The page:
Applied Cryptography, Second Edition: Protocols, Algorthms, and Source Code in C (cloth)
(Publisher: John Wiley & Sons, Inc.)
Author(s): Bruce Schneier
ISBN: 0471128457
Publication Date: 01/01/96

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Gollmann Cascade

The Gollmann cascade (see Figure 16.16), described in [636,309], is a strengthened version of a stop-and-go generator. It consists of a series of LFSRs, with the clock of each controlled by the previous LFSR. If the output of LFSR-1 is 1 at time t - 1, then LFSR-2 clocks. If the output of LFSR-2 is 1 at time t - 1, then LFSR-3 clocks, and so on. The output of the final LFSR is the output of the generator. If all the LFSRs have the same length, n, the linear complexity of a system with k LFSRs is

n(2n - 1)k-1

Figure 16.15  Multispeed inner-product generator.

Cascades are a cool idea: They are conceptually very simple and they can be used to generate sequences with huge periods, huge linear complexities, and good statistical properties. They are vulnerable to an attack called lock-in [640]. This is a technique by which a cryptanalyst reconstructs the input to the last shift register in the cascade, then proceeds to break the cascade register by register. This is a serious problem in some situations and weakens the effective key length of the algorithm, but precautions can be taken to minimize the attack.

Further analysis has indicated that the sequence approaches random as k gets larger [637,638,642,639]. Based on recent attacks on short Gollmann cascades [1063], I recommend using a k of at least 15. You’re better off using more LFSRs of shorter length than fewer LFSRs of longer length.

Shrinking Generator

The shrinking generator [378] uses a different form of clock control than the previous generators. Take two LFSRs: LFSR-1 and LFSR-2. Clock both of them. If the output of LFSR-1 is 1, then the output of the generator is LFSR-2. If the output of LFSR-1 is 0, discard the two bits, clock both LFSRs, and try again.

This idea is simple, reasonably efficient, and looks secure. If the feedback polynomials are sparse, the generator is vulnerable, but no other problems have been found. Even so, it’s new. One implementation problem is that the output rate is not regular; if LFSR-1 has a long string of zeros then the generator outputs nothing. The authors suggest buffering to solve this problem [378]. Practical implementation of the shrinking generator is discussed in [901].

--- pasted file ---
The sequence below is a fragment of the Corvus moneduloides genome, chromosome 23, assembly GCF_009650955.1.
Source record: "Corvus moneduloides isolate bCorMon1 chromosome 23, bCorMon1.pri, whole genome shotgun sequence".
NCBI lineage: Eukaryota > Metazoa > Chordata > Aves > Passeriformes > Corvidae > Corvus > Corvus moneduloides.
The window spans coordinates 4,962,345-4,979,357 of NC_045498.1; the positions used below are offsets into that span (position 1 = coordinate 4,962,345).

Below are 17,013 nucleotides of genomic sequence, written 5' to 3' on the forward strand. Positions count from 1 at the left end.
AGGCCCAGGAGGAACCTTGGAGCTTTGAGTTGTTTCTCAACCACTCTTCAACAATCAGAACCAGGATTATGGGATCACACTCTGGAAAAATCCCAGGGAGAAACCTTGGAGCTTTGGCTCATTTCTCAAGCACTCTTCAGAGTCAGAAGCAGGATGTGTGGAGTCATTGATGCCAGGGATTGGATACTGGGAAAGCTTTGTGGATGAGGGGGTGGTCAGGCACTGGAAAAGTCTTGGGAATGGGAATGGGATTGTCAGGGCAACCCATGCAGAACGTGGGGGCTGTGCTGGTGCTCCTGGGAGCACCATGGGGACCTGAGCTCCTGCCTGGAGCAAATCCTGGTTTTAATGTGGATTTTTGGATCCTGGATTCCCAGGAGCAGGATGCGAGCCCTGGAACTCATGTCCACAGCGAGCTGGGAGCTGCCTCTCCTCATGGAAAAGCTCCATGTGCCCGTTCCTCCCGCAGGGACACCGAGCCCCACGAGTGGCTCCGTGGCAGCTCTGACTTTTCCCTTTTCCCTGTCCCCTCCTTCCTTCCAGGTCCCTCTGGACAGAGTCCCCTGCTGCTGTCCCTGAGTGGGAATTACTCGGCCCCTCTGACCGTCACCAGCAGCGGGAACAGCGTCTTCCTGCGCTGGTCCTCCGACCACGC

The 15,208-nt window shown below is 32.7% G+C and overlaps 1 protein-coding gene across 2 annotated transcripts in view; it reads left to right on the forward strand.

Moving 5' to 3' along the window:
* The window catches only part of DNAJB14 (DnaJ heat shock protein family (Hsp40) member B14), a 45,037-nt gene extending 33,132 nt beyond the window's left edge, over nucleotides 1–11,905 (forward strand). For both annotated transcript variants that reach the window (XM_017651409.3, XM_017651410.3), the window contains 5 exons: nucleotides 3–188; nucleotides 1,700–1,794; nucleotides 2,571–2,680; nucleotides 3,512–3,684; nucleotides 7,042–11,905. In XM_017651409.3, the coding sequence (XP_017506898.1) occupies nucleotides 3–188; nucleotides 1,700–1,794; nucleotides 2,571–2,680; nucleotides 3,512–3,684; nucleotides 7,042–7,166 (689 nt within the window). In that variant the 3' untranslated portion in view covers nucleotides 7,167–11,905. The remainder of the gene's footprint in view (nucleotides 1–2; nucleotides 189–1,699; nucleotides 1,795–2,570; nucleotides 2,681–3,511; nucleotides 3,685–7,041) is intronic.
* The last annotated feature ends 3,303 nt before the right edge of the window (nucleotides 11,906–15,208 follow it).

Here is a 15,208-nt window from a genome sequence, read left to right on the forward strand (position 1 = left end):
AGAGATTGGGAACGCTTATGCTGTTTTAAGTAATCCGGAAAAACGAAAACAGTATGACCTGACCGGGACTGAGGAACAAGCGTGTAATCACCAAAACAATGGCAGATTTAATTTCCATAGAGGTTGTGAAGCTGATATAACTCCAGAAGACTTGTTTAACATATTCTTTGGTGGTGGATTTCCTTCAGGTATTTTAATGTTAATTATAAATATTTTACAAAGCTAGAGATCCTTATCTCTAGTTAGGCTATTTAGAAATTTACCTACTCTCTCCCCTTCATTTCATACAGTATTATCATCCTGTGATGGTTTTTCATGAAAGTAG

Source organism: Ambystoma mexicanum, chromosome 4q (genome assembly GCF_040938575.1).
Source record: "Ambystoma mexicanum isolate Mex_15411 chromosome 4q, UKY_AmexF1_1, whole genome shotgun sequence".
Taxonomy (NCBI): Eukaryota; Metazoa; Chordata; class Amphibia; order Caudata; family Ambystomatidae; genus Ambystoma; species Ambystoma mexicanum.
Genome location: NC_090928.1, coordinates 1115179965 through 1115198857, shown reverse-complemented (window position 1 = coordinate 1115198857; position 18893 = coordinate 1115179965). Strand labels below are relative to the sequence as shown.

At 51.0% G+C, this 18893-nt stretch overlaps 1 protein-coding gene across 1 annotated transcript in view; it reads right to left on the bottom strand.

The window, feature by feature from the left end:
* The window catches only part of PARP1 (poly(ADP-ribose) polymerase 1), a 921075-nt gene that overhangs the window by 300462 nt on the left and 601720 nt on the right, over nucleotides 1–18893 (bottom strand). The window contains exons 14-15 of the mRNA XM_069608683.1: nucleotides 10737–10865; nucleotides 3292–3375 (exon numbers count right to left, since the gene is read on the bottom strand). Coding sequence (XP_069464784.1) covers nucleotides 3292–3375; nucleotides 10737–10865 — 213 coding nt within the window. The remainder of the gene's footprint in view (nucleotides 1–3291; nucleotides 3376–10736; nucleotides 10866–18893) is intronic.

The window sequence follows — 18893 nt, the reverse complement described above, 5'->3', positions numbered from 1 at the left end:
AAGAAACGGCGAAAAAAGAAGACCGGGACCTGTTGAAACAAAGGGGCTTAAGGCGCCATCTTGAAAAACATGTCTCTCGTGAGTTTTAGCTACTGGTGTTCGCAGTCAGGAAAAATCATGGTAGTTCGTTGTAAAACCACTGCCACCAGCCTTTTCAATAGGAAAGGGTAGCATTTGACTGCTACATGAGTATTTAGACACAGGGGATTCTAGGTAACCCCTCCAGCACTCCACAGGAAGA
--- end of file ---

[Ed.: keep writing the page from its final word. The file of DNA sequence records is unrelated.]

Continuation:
Self-Shrinking Generator

The self-shrinking generator [1050] is a variant of the shrinking generator. Instead of using two LFSRs, use pairs of bits from a single LFSR. Clock a LFSR twice. If the first bit in the pair is 1, the output of the generator is the second bit. If the first bit is 0, discard both bits and try again. While the self-shrinking generator requires about half the memory space as the shrinking generator, it is also half the speed.

While the self-shrinking generator also seems secure, it still has some unexplained behavior and unknown properties. This is a very new generator; give it some time.

Figure 16.16  Gollmann cascade.

16.5 A5

A5 is the stream cipher used to encrypt GSM (Group Special Mobile). That’s the non-American standard for digital cellular mobile telephones. It is used to encrypt the link from the telephone to the base station. The rest of the link is unencrypted; the telephone company can easily eavesdrop on your conversations.

A lot of strange politics surrounds this one. Originally it was thought that GSM’s cryptography would prohibit export of the phones to some countries. Now some officials are discussing whether A5 might harm export sales, implying that it is so weak as to be an embarrassment. Rumor has it that the various NATO intelligence agencies had a catfight in the mid-1980s over whether GSM encryption should be strong or weak. The Germans wanted strong cryptography, as they were sitting near the Soviet Union. The other countries overruled them, and A5 is a French design.